Malachy Clerkin: Missing five-a-side brings about some harsh truths

It is a shock when you realise how much of your life you spend looking ahead

It was upon completion of the third Cruyff turn around my five-year-old the other day that I realised how much I was missing five-a-side football. Part of me was elated at the execution – look, you take your victories where you can. But part of me also thought (in a Jim Beglin voice), she’ll be disappointed with that. You can’t be getting done three times in a row with the same trick.

Yes, so there you have it. The lockdown has turned me into a monster, humiliating a five-year-old girl with a dragback pirouette. The fact that she’s not at all disappointed and in fact laughs her way through it is scant consolation, really. Oh, I’m glad she’s having fun. But mostly, I’m troubled by the petty evil inside me that is quite enjoying being able to drop a shoulder and go past her like a latter-day Andrei Kanchelskis.

This is what it has come to. In a world with no five-a-side, you learn cold and dirty truths about yourself. You thought you were a good dude. Not the best, not a saint, none of that guff. But a reasonable, decent chap. Then you realised that the sole reason you’re not nutmegging your daughter she isn’t tall enough yet for there to be space to fit the ball through her legs. That’s gonna be hard to come back from.

In five-a-side, I know my place. If I tried a Cruyff turn in our game, it would definitely result in me slamming face-first into the fence. There is more chance of me making a home-brew coronavirus vaccine out of gin, penne and Panadol than there is of me attempting a dragback pirouette against my peers on a Wednesday lunchtime. I am not that player.


Clever feint

None of us are, truth be told. Not any more, at any rate. You can see that it was once there, in the odd flash of feet every now and then. A waggled ankle, a clever feint or half-turn and you can tell that some bit of ability existed way back when. It’s like finding an old fossil in a bog – impressive at first sight yet ultimately of interest to a vanishing few.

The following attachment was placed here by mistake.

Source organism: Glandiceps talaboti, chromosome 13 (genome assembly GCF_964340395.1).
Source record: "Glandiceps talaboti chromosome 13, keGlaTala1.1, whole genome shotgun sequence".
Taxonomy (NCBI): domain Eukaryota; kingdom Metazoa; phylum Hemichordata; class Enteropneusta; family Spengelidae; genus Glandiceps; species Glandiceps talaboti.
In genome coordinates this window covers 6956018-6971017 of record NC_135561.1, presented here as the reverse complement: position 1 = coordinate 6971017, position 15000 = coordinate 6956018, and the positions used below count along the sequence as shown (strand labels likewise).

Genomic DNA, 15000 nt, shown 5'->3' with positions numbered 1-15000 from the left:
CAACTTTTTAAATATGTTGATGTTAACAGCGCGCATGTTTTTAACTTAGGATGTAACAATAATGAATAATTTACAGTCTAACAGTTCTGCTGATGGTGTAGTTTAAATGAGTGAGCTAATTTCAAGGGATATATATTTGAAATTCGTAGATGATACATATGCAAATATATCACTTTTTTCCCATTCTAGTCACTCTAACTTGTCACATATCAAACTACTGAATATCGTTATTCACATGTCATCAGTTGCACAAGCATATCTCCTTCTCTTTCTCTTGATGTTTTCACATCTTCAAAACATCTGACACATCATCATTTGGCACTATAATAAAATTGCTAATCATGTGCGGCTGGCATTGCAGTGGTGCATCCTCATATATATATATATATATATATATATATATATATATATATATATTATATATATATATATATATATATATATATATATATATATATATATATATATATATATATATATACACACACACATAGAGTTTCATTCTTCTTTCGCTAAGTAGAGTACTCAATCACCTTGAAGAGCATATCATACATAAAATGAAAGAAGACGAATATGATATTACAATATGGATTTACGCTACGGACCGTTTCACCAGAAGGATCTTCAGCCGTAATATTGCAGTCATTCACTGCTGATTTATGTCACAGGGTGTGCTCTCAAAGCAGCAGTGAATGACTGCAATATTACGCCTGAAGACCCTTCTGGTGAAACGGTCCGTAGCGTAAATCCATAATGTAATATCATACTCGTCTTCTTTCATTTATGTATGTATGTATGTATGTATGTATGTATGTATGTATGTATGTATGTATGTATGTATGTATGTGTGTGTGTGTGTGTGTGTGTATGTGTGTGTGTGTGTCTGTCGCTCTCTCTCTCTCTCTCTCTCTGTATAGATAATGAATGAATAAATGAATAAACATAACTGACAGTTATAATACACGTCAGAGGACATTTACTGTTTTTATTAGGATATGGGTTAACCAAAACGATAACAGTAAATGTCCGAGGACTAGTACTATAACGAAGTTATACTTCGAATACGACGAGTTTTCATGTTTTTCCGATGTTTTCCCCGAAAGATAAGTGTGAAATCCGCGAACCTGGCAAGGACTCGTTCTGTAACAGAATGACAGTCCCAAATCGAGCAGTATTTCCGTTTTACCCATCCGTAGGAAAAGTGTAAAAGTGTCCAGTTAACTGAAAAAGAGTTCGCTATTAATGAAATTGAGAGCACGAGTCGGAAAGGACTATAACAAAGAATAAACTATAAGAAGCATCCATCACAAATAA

But in general, it’s fair to say we favour the rudimentary over the inspirational. If we were what we repeatedly do, then we are mostly tacklers, blockers and getters-in-the-way. Nobody peering over the fence would mistake us for the sort of players who need an abundance of space in which to perform.

You can track the average age of any five-a-side game by what you hear from the shouters. If they’re pleading for lads to get back and help, it’s a young man’s game. By contrast, we seem to spend most of our time wondering is anybody going to stay up and give us an out ball. We do not feel like young men.

As the days pass and the numbers grow and news drips darkly down, people crave the banality of their old lives. For our game, the email drops on a Monday afternoon to see who’s up for playing. You make a mental calculation of how your week is looking and whether you’ll be able to spare an hour on Wednesday. You reply to say you’re in and then you find a way to find that hour. Yes indeed - behold what passed for excitement six weeks ago.

And now, nothing. The strangest feeling to get used to during lockdown has been that sense of nothingness stretching out ahead of us. The weekend is the same as the weekdays. Last Monday was a bank holiday - did anyone even notice?

Looking ahead

There’s nothing to plan for, nothing to look forward to. I don’t mean that in a dystopian, poor-me, there’s-nothing-to-live-for sense. We know this will end and we’ll be grand and life could be a lot, lot worse for the vast majority of people. No, it’s more that there’s a simple, day-to-day loss of things to put in your calendar. It feels weird to suddenly realise how much of your life you usually spend looking ahead.

You don’t do that now. You’re not going to that quiz night or bingo or drama group rehearsal. You’re not calling to drop a birthday present for your friend’s little one some night after work. You’re not heading up home to the see the mother. You’re not setting the alarm to get up for the NBA finals. You’re not surveying your week and wondering what you’re going to move around so that you can get out to play an hour of five-a-side.

As it goes, our game has started to struggle for numbers once or twice since the turn of the year. Whereas in the past we might have soldiered on with the occasional four v four game, the plug has been pulled a few times recently if there aren’t 10 or more committed to playing. This is just realism on our part, an admission that we need a base number of bodies to share the running burden.

Thing is, now we have endless hours to bamboozle five-year-olds with such effortless wizardry, it seems hard to fathom that clearing the decks for a Wednesday lunchtime will ever again be a problem. The next game is months away, presumably. We can take it that there won’t be a shortage of numbers.